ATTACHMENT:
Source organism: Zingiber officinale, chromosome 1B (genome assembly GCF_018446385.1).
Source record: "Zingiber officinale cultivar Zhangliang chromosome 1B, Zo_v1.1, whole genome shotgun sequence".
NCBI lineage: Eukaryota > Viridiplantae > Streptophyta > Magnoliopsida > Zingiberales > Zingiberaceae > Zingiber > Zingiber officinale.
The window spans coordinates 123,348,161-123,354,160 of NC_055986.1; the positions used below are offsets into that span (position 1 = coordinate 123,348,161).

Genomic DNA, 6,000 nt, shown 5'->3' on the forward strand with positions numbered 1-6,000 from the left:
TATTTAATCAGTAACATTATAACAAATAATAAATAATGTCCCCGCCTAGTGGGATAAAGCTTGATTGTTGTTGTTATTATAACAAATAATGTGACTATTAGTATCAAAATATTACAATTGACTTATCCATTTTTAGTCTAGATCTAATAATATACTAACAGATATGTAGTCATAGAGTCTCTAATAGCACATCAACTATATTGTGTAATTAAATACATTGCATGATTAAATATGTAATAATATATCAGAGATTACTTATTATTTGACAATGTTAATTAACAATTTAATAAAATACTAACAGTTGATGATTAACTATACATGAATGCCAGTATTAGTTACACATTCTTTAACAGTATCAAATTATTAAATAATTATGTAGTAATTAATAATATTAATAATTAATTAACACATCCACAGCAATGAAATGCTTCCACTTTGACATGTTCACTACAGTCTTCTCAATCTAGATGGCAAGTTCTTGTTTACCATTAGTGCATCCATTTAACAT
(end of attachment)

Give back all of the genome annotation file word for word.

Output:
Source organism: Zingiber officinale, chromosome 1B (genome assembly GCF_018446385.1).
Source record: "Zingiber officinale cultivar Zhangliang chromosome 1B, Zo_v1.1, whole genome shotgun sequence".
NCBI lineage: Eukaryota > Viridiplantae > Streptophyta > Magnoliopsida > Zingiberales > Zingiberaceae > Zingiber > Zingiber officinale.
The window spans coordinates 123,348,161-123,354,160 of NC_055986.1; the positions used below are offsets into that span (position 1 = coordinate 123,348,161).

Genomic DNA, 6,000 nt, shown 5'->3' on the forward strand with positions numbered 1-6,000 from the left:
TATTTAATCAGTAACATTATAACAAATAATAAATAATGTCCCCGCCTAGTGGGATAAAGCTTGATTGTTGTTGTTATTATAACAAATAATGTGACTATTAGTATCAAAATATTACAATTGACTTATCCATTTTTAGTCTAGATCTAATAATATACTAACAGATATGTAGTCATAGAGTCTCTAATAGCACATCAACTATATTGTGTAATTAAATACATTGCATGATTAAATATGTAATAATATATCAGAGATTACTTATTATTTGACAATGTTAATTAACAATTTAATAAAATACTAACAGTTGATGATTAACTATACATGAATGCCAGTATTAGTTACACATTCTTTAACAGTATCAAATTATTAAATAATTATGTAGTAATTAATAATATTAATAATTAATTAACACATCCACAGCAATGAAATGCTTCCACTTTGACATGTTCACTACAGTCTTCTCAATCTAGATGGCAAGTTCTTGTTTACCATTAGTGCATCCATTTAACAT